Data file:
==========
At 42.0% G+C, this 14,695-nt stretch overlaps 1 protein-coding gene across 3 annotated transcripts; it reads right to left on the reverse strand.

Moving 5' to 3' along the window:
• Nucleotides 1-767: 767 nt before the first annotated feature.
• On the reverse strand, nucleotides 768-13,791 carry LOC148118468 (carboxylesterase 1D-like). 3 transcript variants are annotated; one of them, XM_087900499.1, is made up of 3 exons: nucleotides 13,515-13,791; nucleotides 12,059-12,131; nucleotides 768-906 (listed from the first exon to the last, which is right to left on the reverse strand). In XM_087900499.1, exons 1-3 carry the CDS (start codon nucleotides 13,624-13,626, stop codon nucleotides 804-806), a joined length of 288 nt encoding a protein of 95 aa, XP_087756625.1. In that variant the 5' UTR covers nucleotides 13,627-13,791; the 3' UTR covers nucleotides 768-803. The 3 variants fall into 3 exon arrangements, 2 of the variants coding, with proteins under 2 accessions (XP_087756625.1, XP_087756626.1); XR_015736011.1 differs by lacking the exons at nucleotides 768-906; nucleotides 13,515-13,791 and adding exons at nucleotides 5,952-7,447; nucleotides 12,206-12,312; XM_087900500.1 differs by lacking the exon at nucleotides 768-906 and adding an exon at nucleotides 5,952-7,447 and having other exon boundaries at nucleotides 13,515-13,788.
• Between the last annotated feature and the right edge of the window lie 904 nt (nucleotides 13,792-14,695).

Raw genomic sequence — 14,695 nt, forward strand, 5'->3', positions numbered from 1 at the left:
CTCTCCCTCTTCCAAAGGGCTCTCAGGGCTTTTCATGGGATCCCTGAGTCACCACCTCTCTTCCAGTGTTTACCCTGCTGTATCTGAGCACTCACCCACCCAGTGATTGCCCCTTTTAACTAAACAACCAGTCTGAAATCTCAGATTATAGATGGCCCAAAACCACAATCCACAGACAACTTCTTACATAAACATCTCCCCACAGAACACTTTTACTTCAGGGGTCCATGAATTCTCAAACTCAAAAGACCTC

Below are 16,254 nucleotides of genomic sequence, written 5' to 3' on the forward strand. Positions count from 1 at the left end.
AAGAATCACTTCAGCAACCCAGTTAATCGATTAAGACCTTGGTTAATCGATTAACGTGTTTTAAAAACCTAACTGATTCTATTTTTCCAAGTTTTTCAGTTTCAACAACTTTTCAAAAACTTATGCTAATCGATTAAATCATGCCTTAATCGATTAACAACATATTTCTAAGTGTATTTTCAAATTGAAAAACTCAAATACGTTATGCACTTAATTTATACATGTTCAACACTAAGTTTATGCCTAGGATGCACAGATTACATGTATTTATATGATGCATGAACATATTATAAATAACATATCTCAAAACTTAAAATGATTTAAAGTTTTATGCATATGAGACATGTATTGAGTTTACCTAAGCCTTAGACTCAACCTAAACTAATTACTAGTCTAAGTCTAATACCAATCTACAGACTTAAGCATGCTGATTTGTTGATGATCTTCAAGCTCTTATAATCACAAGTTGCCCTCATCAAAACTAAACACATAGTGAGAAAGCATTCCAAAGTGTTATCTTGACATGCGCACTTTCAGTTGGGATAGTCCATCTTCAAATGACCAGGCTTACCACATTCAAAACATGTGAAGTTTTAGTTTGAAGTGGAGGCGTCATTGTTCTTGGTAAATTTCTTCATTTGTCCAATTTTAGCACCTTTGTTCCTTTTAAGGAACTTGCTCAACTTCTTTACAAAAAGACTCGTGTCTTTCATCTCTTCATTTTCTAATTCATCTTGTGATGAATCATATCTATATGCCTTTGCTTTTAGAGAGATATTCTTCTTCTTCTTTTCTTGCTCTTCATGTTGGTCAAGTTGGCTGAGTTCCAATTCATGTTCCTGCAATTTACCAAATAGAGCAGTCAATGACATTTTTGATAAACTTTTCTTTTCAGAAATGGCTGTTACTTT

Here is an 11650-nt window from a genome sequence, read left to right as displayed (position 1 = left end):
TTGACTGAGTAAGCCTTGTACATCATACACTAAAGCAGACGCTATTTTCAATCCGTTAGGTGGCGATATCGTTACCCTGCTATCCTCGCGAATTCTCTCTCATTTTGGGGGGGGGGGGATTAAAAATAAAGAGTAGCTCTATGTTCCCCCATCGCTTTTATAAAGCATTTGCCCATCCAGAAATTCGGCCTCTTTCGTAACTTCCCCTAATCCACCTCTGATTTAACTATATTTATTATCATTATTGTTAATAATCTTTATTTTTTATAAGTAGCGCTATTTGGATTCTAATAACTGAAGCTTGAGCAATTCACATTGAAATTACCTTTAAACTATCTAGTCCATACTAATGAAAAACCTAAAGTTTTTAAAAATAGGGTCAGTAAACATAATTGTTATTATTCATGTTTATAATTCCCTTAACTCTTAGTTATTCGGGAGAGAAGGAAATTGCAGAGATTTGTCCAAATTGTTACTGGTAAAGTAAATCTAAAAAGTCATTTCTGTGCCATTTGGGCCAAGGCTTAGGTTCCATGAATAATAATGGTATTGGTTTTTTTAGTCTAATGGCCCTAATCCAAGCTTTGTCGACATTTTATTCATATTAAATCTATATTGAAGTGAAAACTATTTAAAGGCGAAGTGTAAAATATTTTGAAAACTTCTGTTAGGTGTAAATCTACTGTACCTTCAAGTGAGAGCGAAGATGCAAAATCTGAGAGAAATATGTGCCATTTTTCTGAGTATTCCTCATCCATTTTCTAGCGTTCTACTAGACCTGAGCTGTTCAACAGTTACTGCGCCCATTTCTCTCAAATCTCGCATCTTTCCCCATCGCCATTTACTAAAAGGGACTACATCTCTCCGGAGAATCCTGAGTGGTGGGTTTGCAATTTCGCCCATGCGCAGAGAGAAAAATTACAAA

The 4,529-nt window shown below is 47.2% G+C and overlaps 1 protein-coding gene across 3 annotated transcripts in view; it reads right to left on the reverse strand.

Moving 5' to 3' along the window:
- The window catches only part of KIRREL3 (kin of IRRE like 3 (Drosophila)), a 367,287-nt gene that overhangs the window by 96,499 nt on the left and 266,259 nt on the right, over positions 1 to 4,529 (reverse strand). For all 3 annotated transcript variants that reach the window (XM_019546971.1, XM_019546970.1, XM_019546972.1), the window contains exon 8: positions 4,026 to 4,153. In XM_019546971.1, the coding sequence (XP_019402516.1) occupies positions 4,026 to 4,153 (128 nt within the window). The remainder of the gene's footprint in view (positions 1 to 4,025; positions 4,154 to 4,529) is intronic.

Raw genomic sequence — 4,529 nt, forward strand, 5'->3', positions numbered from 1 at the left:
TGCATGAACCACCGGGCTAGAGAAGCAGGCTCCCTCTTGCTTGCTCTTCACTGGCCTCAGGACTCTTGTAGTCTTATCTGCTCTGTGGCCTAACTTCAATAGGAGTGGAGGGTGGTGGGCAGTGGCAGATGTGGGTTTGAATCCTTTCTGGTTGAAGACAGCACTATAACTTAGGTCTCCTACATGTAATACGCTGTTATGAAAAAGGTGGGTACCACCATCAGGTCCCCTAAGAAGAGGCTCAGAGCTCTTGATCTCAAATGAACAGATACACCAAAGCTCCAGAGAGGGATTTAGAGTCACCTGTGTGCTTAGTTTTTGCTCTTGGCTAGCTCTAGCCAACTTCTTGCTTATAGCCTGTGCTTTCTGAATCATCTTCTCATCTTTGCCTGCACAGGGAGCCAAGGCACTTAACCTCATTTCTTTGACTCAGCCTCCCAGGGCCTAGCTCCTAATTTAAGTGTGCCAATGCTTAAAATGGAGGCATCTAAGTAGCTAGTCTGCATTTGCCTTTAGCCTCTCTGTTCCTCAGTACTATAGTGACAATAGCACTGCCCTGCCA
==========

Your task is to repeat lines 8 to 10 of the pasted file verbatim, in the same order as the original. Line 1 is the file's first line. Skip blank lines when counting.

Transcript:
Below are 16,254 nucleotides of genomic sequence, written 5' to 3' on the forward strand. Positions count from 1 at the left end.
AAGAATCACTTCAGCAACCCAGTTAATCGATTAAGACCTTGGTTAATCGATTAACGTGTTTTAAAAACCTAACTGATTCTATTTTTCCAAGTTTTTCAGTTTCAACAACTTTTCAAAAACTTATGCTAATCGATTAAATCATGCCTTAATCGATTAACAACATATTTCTAAGTGTATTTTCAAATTGAAAAACTCAAATACGTTATGCACTTAATTTATACATGTTCAACACTAAGTTTATGCCTAGGATGCACAGATTACATGTATTTATATGATGCATGAACATATTATAAATAACATATCTCAAAACTTAAAATGATTTAAAGTTTTATGCATATGAGACATGTATTGAGTTTACCTAAGCCTTAGACTCAACCTAAACTAATTACTAGTCTAAGTCTAATACCAATCTACAGACTTAAGCATGCTGATTTGTTGATGATCTTCAAGCTCTTATAATCACAAGTTGCCCTCATCAAAACTAAACACATAGTGAGAAAGCATTCCAAAGTGTTATCTTGACATGCGCACTTTCAGTTGGGATAGTCCATCTTCAAATGACCAGGCTTACCACATTCAAAACATGTGAAGTTTTAGTTTGAAGTGGAGGCGTCATTGTTCTTGGTAAATTTCTTCATTTGTCCAATTTTAGCACCTTTGTTCCTTTTAAGGAACTTGCTCAACTTCTTTACAAAAAGACTCGTGTCTTTCATCTCTTCATTTTCTAATTCATCTTGTGATGAATCATATCTATATGCCTTTGCTTTTAGAGAGATATTCTTCTTCTTCTTTTCTTGCTCTTCATGTTGGTCAAGTTGGCTGAGTTCCAATTCATGTTCCTGCAATTTACCAAATAGAGCAGTCAATGACATTTTTGATAAACTTTTCTTTTCAGAAATGGCTGTTACTTT

Here is an 11650-nt window from a genome sequence, read left to right as displayed (position 1 = left end):